In Quebec, it is estimated that only 20% of Ph.D. will pursue a purely academic path. Once restricted to universities and a few companies or institutions, researchers are now in demand even in SMEs, but the transition is not always easy. Beyond the academic and industrial world, there is a third way: the Industrial Innovation Centers, also known by the English acronym RTO.
Often described as the meeting point of these two universes, they are non-profit organizations whose main mission is to produce, combine and bring together various types of knowledge, skills and infrastructures in order to carry out a series research and development activities in collaboration with public and industrial partners. These centers offer very fertile ground to sow seeds and nurture the next generation in Quebec research. In this scenario, the Computer Research Institute of Montreal (CRIM) stands out for its activities in the fields of data science, artificial intelligence and software architecture.
Given the dazzling advancement of artificial intelligence in the last ten years and the synergy between academic research and the major technological tools of industry, we have seen the emergence of an enormous range of new applications and in several areas which, in turn, have stimulated new research and new tools. This momentum does not seem to be calming down, on the contrary, it is gaining even more momentum to reach an ever invaluable dimension, which highlights the role of researchers in the industry. And if the labor shortage affects almost all sectors, the world of research has not been spared. This recognition translates into excellent employment conditions and opportunities to continue their doctoral or post-doctoral studies. To do this, graduate and postgraduate students must take into consideration the reality of the industry and align their research with the practical needs of companies.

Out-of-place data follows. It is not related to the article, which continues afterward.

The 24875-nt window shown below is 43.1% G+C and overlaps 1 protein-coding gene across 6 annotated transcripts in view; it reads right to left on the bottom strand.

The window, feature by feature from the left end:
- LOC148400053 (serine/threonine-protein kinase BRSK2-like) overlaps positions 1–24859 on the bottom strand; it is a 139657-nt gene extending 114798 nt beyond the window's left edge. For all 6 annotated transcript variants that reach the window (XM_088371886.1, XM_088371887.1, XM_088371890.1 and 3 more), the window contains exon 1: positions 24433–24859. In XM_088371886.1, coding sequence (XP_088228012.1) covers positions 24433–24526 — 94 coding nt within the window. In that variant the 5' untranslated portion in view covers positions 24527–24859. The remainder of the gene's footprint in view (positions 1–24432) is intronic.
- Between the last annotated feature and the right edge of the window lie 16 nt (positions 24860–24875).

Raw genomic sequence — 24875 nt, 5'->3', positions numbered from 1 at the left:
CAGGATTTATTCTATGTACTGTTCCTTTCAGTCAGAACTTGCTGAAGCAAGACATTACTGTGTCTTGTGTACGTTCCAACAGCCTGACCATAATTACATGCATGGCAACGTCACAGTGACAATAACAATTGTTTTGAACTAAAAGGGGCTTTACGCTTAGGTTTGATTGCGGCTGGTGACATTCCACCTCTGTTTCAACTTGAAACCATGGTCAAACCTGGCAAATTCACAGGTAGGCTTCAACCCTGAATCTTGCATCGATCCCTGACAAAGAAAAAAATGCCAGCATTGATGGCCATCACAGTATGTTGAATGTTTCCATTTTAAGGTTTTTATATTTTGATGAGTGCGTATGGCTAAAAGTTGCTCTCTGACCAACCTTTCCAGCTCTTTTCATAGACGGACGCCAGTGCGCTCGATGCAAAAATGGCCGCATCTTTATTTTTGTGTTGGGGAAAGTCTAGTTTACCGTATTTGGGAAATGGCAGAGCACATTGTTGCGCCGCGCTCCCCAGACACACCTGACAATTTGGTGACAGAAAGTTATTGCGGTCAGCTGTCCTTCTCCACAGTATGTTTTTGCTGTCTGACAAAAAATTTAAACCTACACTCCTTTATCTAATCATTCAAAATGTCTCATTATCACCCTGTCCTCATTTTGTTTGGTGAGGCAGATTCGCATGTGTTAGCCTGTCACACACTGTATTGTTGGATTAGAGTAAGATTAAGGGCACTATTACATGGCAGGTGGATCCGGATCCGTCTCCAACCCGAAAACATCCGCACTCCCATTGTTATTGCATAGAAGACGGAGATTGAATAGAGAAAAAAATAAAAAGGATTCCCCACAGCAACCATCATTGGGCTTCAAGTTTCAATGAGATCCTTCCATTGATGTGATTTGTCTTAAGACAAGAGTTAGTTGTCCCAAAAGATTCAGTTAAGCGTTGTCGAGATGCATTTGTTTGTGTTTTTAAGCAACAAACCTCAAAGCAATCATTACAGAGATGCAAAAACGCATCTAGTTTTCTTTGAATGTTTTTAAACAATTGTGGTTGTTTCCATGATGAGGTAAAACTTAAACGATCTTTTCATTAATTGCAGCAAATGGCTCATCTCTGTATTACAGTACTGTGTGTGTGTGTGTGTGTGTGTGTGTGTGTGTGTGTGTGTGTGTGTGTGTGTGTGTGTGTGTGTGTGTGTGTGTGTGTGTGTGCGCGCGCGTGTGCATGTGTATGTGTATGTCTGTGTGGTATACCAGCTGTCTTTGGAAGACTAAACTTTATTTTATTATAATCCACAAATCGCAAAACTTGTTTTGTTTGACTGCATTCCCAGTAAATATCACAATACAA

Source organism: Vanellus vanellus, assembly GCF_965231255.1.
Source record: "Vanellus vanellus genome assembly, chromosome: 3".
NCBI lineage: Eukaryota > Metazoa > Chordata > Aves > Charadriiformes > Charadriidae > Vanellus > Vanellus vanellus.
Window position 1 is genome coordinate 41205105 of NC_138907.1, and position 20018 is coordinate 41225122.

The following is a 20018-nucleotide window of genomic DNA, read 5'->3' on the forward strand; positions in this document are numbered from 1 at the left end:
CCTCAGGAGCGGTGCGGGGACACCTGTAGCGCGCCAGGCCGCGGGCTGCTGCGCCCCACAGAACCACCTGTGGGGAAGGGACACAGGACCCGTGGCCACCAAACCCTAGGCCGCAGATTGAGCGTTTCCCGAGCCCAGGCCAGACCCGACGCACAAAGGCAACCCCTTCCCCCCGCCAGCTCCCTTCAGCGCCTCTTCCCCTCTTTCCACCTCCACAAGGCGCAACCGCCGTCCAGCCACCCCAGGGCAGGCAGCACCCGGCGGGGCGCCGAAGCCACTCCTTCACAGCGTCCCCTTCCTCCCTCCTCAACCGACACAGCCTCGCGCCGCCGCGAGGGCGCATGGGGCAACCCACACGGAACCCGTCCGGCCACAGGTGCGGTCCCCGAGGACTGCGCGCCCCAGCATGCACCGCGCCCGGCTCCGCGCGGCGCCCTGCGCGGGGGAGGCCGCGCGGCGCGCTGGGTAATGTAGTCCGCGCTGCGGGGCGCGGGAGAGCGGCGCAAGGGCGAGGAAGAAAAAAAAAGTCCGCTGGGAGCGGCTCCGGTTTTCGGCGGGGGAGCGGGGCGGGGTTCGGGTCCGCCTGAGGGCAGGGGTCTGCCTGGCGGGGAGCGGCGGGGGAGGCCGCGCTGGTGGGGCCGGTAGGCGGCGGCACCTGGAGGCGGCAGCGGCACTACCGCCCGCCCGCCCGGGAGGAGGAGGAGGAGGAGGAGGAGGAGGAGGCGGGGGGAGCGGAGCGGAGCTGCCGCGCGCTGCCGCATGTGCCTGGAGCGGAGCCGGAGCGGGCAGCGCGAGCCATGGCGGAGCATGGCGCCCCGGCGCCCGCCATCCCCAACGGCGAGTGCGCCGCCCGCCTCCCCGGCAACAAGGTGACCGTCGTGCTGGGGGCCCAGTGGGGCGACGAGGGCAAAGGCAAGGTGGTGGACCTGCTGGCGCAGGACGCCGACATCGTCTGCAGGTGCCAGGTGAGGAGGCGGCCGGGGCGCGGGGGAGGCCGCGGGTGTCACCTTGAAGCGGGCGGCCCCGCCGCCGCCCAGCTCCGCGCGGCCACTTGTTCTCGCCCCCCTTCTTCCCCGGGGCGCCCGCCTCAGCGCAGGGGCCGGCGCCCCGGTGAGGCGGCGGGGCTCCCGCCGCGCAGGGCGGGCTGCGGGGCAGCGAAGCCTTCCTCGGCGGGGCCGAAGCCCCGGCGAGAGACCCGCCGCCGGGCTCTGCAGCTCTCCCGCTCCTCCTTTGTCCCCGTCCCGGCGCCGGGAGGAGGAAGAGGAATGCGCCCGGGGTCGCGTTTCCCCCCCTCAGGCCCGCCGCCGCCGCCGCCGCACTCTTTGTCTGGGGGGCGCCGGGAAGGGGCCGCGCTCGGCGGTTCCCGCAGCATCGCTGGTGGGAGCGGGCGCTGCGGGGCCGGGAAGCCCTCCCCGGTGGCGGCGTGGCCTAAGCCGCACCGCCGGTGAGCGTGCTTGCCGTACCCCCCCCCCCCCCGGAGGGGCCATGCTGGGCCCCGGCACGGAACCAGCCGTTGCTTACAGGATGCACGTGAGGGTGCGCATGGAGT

“At CRIM, researchers are immersed from the start in production teams where they work closely with engineers, data scientists and domain experts. They are integrated into project cycles with customers and partners, where they are confronted with the concrete realities of the industry: schedule, budget and resource constraints. They have to deal with insufficient data, unclear or poorly understood problems, manage quality control, risk assessment. » says Houman Zolfaghari, Director, Applied Machine Learning at CRIM.
The diversity of projects and fields of action also attracts researchers to industrial research centres. “Collaborating with multidisciplinary teams on a variety of subjects is very rewarding. You can have a career focused on health, but just as much exchange with researchers who work on projects on the environment, the preservation of indigenous languages or the identification of blue whales, for example”, says Benjamin Dalmas, industrial researcher at CRIM, whose atypical career began with a bachelor’s degree in economics and continued with a master’s degree in management information technology and finally a doctorate in computer science.
“While academic research favors a top-down approach, that is, a person who has a lot of knowledge on a specific subject and who explores it to produce even more knowledge, industrial research is rather bottom-up. -up: we start from a field problem to go up to the solution. In order to provide an answer to a problem, we call on knowledge in a parallel or simultaneous way, such as vision, audio, text or geospatial data. Seeing the concrete result of his work, whether it is a commercial success or an improvement in a societal issue, is the fuel of the industrial researcher », Benjamin said.
Located in Mile-Ex, the AI district of Montreal, CRIM accepts a number of interns each year who work closely with the research and development team on projects in various exciting fields. In addition, permanent and contract positions are often posted on the organization’s website at: www.crim.ca/career
*Article published in Le Devoir on October 21, 2022.